COSTA – August 1
CRYSTAL – August 9
CUNARD – August 1
DISNEY – The Dream leaves on July 31, followed in the coming week by the Fantasy, Wonder and Magic.
HOLLAND AMERICA – All Alaska, Europe and Canada/New England cruises for summer and fall 2020 are canceled.
HURTIGRUTEN – June 16 (Alaska 2020 season canceled)
MSC – July 11
NORWEGIAN – August 1
PRINCESS – Most cruises canceled through fall of 2020
REGENT SEVEN SEAS – August 1
ROYAL CARIBBEAN – August 1. Richard Fain, chairman and CEO of parent company Royal Caribbean Cruises Ltd., said that “As this virus continues to throw all of us for a loop, the good news is that we’re beginning to see the light at the end of the tunnel. We’re stronger than this virus and now it’s time to emerge gradually, thoughtfully and preparedly.”
SEABOURN – October 14
SILVERSEA – Silversea will roll out its ships over the course of three months, starting with the Muse on July 16 and ending with the Wind on November 11.
VIKING CRUISES – August 31
In addition, life aboard the ships will change from what you might remember.
Buffets, a staple of cruise life, will likely be altered. Royal Caribbean, for instance, said it would eliminate buffets altogether before backtracking and saying the presentation will change.
It’s also likely passengers will have to wear face masks in public areas.
President and CEO Frank Del Rio told Cruise Critic “My guess is early on there will be masks. Early on, there will be an emphasis on washing your hands, on social distancing.”
The demand for cruising will likely not be as robust when it begins, Del Rio added, so social distancing will be easier to do with fewer people onboard.
But it’s not keeping cruisers away.
Bookings shot through the roof when Carnival first announced its return sail dates, and most respondents to surveys said would not hesitate to get on a ship again even in the wake of increased health scrutiny.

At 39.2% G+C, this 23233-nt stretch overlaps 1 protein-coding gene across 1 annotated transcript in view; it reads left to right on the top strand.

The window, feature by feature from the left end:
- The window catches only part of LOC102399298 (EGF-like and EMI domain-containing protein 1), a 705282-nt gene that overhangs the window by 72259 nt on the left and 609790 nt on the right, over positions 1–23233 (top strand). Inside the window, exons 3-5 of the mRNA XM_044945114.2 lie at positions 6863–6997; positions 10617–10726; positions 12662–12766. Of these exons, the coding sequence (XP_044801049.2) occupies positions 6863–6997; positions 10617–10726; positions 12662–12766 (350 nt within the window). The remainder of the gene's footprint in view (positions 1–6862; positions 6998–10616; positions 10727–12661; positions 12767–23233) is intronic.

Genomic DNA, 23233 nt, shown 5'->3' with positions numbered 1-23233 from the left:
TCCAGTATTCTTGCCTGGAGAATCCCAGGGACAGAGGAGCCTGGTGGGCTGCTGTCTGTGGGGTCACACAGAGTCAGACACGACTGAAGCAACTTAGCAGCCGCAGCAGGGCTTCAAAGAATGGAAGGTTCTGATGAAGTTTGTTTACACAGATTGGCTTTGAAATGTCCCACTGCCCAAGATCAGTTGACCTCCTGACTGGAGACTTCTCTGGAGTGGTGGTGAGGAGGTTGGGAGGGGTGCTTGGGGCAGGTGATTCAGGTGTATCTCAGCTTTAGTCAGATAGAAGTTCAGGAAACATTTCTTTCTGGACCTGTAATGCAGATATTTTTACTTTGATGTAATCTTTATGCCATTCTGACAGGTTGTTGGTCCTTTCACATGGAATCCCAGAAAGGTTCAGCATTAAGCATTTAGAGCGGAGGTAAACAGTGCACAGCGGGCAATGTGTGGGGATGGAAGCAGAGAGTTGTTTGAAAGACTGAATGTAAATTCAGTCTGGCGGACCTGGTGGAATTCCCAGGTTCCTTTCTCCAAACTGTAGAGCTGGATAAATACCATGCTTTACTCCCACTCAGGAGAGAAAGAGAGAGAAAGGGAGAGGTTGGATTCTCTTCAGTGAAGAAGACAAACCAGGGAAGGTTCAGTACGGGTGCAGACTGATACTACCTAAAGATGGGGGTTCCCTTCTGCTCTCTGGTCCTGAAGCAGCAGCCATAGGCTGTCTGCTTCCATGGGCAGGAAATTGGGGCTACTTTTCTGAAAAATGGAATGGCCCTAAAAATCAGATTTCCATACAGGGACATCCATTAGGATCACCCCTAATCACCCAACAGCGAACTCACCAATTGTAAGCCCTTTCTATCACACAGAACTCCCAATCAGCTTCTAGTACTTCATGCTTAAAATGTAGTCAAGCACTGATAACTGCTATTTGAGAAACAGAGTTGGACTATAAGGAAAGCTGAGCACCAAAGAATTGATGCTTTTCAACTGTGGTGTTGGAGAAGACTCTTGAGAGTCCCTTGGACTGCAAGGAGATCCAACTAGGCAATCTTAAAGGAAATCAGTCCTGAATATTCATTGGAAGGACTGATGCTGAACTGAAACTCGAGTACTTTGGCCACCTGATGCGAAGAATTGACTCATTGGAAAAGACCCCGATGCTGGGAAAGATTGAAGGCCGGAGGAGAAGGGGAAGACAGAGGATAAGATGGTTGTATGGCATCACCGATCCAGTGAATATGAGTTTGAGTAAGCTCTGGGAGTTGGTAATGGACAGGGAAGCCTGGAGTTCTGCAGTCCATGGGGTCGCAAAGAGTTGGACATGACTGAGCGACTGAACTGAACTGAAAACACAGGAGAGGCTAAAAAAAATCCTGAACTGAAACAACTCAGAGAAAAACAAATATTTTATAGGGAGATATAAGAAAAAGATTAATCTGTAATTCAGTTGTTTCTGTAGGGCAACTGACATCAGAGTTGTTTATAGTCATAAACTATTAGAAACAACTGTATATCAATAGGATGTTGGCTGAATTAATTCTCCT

“They will have to rethink how everything is laid out for all public spaces, how the shore excursions are done, enhance sanitation procedures, (introduce) more stringent efforts to screen passengers,” travel influencer Scott Eddy told CNBC.
CNBC noted that regular temperature checks expanded onboard medical centers, improved air filtration systems and mandatory “fit to travel” documents for older travelers could all become part of the package for future cruises.
Royal Caribbean even filed for a patent sanitary facial masks dubbed “Seaface.”
Expect to see an enhanced effort to showcase cleanliness and safety throughout all ships. Cruise lines know that will be the top concern among guests.
It’s no secret the 2020 summer cruise season will be vastly different from years past, but that doesn’t mean it will be a lost one.
With target start dates for smaller ships set for late June and start dates in August for the larger ships, this summer will launch a new era for the cruise industry.
How will you take part in it?